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Evista (raloxifene)

September 29, 1999

ST. LOUIS, (MD Consult) - On September 29,1999, the FDA approved Eli Lilly's Evista (raloxifene) for the treatment of osteoporosis in postmenopausal women. This is the second U.S. indication for Evista, which was first approved for the prevention of osteoporosis in postmenopausal women. Evista is the only selective estrogen receptor modulator (SERM) on the market to both prevent and treat postmenopausal osteoporosis.

Findings from the ongoing Multiple Outcomes of Raloxifene Evaluation (MORE) trial, a multicenter study involving 7,705 women with osteoporosis, demonstrated the effects of drug therapy on spinal fracture risk and bone mineral density (BMD). Administered once daily, Evista decreased the incidence of spinal fracture by about half. Evista also significantly increased spine and hip BMD compared with placebo.

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Synercid (quinupristin/dalfopristin)

September 21, 1999

ST. LOUIS, (MD Consult) - Synercid (quinupristin/dalfopristin) I.V., was approved September 21, 1999 by the U.S. Food and Drug Administration (FDA) to treat bloodstream infections due to vancomycin-resistant Enterococcus faecium (VREF) and skin and skin-structure infections (SSSI) caused by methicillin-susceptible Staphylococcus aureus or Streptococcus pyogenes.

Synercid is the first injectable antibiotic in a distinct class of antibacterials known as streptogramins. Synercid was developed by Rhône-Poulenc Rorer Inc. (RPR), a global pharmaceutical subsidiary of Rhône-Poulenc S.A. (NYSE:RP).

For full prescribing information on Synercid (quinupristin/dalfopristin), visit the Web site of the FDA. Complete prescribing information for this product is provided in Adobe's Portable Document Format (PDF). To view these documents you will need Adobe Acrobat Reader.

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Ellence (epirubicin hydrochloride)

September 16, 1999

ST. LOUIS, (MD Consult) - The US Food and Drug Administration approved Pharmacia & Upjohn's Ellence (epirubicin hydrochloride) as adjuvant therapy for node-positive, early-stage breast cancer on September 16,1999.

Adverse effects of epirubicin include nausea, vomiting, diarrhea, anorexia, stomatitis, hair loss, cardiomyopathy and a "slight risk" of treatment-related leukemia. Epirubicin may cause fetal damage in pregnant women and may induce premature menopause and chromosomal damage in sperm.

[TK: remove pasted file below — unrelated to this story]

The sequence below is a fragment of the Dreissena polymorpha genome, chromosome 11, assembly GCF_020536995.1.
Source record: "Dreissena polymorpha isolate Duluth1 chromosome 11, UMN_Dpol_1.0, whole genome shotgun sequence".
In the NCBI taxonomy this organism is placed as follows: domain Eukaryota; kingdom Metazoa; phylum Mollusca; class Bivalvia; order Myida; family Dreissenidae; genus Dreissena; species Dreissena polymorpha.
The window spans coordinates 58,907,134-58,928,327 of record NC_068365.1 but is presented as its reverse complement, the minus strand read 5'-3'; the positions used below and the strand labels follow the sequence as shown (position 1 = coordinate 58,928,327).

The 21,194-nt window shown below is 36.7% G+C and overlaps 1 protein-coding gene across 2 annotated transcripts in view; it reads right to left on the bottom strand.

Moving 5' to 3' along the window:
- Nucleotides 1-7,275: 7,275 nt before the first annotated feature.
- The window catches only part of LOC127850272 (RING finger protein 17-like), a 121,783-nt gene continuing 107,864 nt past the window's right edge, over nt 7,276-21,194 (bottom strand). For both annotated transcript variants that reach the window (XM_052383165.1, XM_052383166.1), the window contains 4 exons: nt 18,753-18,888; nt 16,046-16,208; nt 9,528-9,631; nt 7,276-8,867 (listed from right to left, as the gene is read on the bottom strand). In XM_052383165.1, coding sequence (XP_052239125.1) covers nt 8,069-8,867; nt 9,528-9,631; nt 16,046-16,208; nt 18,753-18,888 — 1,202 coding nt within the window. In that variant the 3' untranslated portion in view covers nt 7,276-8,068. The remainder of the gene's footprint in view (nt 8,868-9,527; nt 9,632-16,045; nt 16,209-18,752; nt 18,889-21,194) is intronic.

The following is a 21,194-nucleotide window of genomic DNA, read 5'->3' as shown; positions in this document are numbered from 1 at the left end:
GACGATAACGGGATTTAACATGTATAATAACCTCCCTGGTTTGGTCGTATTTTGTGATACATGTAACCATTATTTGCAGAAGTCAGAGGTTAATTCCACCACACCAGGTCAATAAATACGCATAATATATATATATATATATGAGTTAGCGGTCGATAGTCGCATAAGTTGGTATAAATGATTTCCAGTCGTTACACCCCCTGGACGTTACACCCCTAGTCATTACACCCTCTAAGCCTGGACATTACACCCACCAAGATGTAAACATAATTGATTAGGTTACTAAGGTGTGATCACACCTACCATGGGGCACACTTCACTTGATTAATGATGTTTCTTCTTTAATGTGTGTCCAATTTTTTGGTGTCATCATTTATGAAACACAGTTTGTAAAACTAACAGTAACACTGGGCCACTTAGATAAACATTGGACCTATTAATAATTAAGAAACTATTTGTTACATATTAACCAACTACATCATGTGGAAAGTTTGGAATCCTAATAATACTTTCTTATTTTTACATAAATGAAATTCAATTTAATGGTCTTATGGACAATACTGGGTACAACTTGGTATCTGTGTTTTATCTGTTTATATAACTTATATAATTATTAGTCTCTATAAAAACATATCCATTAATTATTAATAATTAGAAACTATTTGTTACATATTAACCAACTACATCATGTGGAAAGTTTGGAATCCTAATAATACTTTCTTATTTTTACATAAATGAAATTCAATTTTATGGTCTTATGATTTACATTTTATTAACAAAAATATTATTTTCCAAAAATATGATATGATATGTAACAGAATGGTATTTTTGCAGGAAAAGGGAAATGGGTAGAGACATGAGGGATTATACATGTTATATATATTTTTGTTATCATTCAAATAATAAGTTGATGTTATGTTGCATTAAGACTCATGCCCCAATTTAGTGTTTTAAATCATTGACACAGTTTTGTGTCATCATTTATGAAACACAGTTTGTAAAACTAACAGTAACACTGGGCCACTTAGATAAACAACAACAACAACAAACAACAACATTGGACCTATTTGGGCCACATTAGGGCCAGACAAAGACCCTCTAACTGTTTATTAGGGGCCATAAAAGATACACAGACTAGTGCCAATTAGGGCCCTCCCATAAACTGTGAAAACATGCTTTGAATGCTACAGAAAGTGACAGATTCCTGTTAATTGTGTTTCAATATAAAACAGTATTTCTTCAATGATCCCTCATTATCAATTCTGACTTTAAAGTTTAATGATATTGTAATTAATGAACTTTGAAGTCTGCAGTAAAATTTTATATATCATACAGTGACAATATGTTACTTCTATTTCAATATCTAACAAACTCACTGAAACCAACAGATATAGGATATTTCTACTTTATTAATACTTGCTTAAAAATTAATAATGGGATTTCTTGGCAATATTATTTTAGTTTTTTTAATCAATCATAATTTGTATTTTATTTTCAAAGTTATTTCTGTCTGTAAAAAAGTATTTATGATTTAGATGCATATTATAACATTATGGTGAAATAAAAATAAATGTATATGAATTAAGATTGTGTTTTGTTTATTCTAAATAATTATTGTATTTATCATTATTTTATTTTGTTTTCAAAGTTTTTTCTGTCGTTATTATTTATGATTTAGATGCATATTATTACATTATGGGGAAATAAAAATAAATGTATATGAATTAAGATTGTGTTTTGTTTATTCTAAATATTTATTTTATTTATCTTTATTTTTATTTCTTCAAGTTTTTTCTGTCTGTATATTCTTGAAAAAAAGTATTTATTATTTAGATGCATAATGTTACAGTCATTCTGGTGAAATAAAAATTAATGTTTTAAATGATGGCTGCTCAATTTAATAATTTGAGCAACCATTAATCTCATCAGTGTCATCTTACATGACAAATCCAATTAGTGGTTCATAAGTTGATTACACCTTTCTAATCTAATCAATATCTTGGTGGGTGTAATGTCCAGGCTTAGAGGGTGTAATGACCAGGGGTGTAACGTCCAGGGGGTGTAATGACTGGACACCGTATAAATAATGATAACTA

For full prescribing information on Ellence (epirubicin hydrochloride), visit the Web site of the FDA. Complete prescribing information for this product is provided in Adobe's Portable Document Format (PDF). To view these documents you will need Adobe Acrobat Reader.

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Rapamune (sirolimus)

September 15, 1999

ST. LOUIS, (MD Consult) - On September 15, 1999, American Home Products' Rapamune (sirolimus) was approved for use in combination with cyclosporin for the prevention of organ rejection in patients receiving renal transplants.

Continuous monitoring of renal function is suggested when Rapamune is in use. Medical intervention might be needed because Rapamune can increase the risks of infection, lymphoma, blood pressure, plasma cholesterol and triglycride levels.

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Repronex (menotropins for injection)

August 27, 1999

ST. LOUIS, (MD Consult) - On August 27,1999, Repronex (menotropins for injection, USP) was approved by the U.S. Food and Drug Administration for use in conjunction with hCG for multiple follicular development and ovulation induction in patients who have previously received pituitary suppression.

Repronex contains equal amounts of follicle-stimulating hormone (FSH) and luteinizing hormone (LH). It is the first approved human menopausal gonadotropin (HGM) that can be self-administered subcutaneously. With subcutaneous administration, Repronex can be self-administered where IM injections generally require a partner to administer. Subcutaneous injections are not only easier to administer, but are also more convenient for the patient to schedule.

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Aciphex (rabeprazole sodium)

August 19, 1999

ST. LOUIS, (MD Consult) - A new proton pump inhibitor Aciphex (rabeprazole sodium) was approved for marketing in the US by the FDA on August 19,1999. Aciphex was approved for the treatment of erosive or ulcerative gastroesophageal reflux disease (GERD), duodenal ulcer, and pathological hypersecretory conditions, including Zollinger-Ellison syndrome.